2. Address Inequities in the Financial System and Stop Predatory Lending
CDCUs are the cornerstone of an equitable financial system and their cooperative, member-owned structure aligns the success of the institution with the success and well-being of its members. This structure also guards against predatory practices and can serve as a model for broader efforts to democratize our financial system and advance financial justice and consumer protection.
- The federal banking regulators should issue a strong, racial equity focused Community Reinvestment Act (CRA) rule and should use the CRA to hold banks accountable for their discriminatory practices and ensure their community development activities effectively support community needs.
- Predatory payday lenders and financial technology companies often operate under the guise of financial inclusion and meeting emergency needs while extracting hard-won wealth from low-income people and communities and trapping people in long-term cycles of debt.
- Congress should ban payday lending nationally by enacting a usury cap of not more than 36%, and state governments that do not currently have strong usury laws should enact them.
- The federal banking regulators must ensure that nationally chartered banks do not use their charters to facilitate predatory fintechs making loans in states where their products would otherwise be illegal.
- As the Consumer Financial Protection Bureau (CFPB) issues new guidance on courtesy overdraft products, it should ensure that the majority of overdraft fees are no longer paid by a small fraction of account holders, often low-income people of color, who can least afford to pay significant fees. In addition, the CFPB should be cognizant of the effect its rule changes will have on small institutions, especially MDI credit unions, and ensure that final rules do not result in the closure of small and MDI credit unions serving local communities.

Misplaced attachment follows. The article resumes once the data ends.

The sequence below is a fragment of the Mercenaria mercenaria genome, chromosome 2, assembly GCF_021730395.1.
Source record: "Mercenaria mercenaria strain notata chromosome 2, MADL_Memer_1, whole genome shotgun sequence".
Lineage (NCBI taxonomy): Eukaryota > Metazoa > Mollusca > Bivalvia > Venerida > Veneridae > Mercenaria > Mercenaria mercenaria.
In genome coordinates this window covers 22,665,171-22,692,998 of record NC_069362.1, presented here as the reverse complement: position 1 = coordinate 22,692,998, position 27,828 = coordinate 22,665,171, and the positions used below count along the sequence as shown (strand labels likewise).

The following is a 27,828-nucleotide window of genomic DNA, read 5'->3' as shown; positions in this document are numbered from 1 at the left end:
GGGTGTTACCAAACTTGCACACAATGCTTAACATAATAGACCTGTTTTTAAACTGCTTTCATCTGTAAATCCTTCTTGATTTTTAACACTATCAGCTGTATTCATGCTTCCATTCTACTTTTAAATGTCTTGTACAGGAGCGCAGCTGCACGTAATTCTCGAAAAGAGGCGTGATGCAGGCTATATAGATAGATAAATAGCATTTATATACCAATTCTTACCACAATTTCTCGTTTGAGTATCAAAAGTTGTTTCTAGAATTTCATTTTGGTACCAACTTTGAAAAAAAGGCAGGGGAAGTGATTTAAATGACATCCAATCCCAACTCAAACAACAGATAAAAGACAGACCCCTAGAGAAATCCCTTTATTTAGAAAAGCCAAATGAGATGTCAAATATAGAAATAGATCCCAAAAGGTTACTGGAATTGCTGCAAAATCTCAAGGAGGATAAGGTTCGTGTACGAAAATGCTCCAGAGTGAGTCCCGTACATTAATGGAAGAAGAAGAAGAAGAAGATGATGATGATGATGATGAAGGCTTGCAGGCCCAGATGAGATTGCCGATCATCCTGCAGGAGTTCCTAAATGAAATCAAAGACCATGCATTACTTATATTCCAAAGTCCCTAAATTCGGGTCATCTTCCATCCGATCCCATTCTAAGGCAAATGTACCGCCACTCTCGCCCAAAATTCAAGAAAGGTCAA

- Cities and states should support the creation of public banks. Not only do public banks allow localities to avoid placing their deposits in Wall Street banks that fund destructive industries and engage in redlining but they also offer localities the opportunity to partner with CDCUs working to meet local credit and financial services needs. Rather than competing with CDCUs, public banks can help CDCUs grow and serve their communities effectively by providing liquidity, subordinated debt and credit enhancements.
3. Advance Racial and Economic Justice through Climate Finance
CDCUs are already playing a key role in advancing equitable climate finance and must be prioritized in federal and state climate finance policy to ensure the benefits of a greening economy reach frontline communities, communities of color and low-income communities.
- The Environmental Protection Agency (EPA) must ensure that its implementation of the Inflation Reduction Act’s (IRA) Greenhouse Gas Reduction Fund meaningfully supports participation by CDFIs and indirect participation by CDFI, MDI and low-income designated credit unions. These institutions are key to the IRA reaching its Justice40 goals and already have significant expertise lending deeply, including with a focus on green lending, in communities excluded from mainstream climate finance.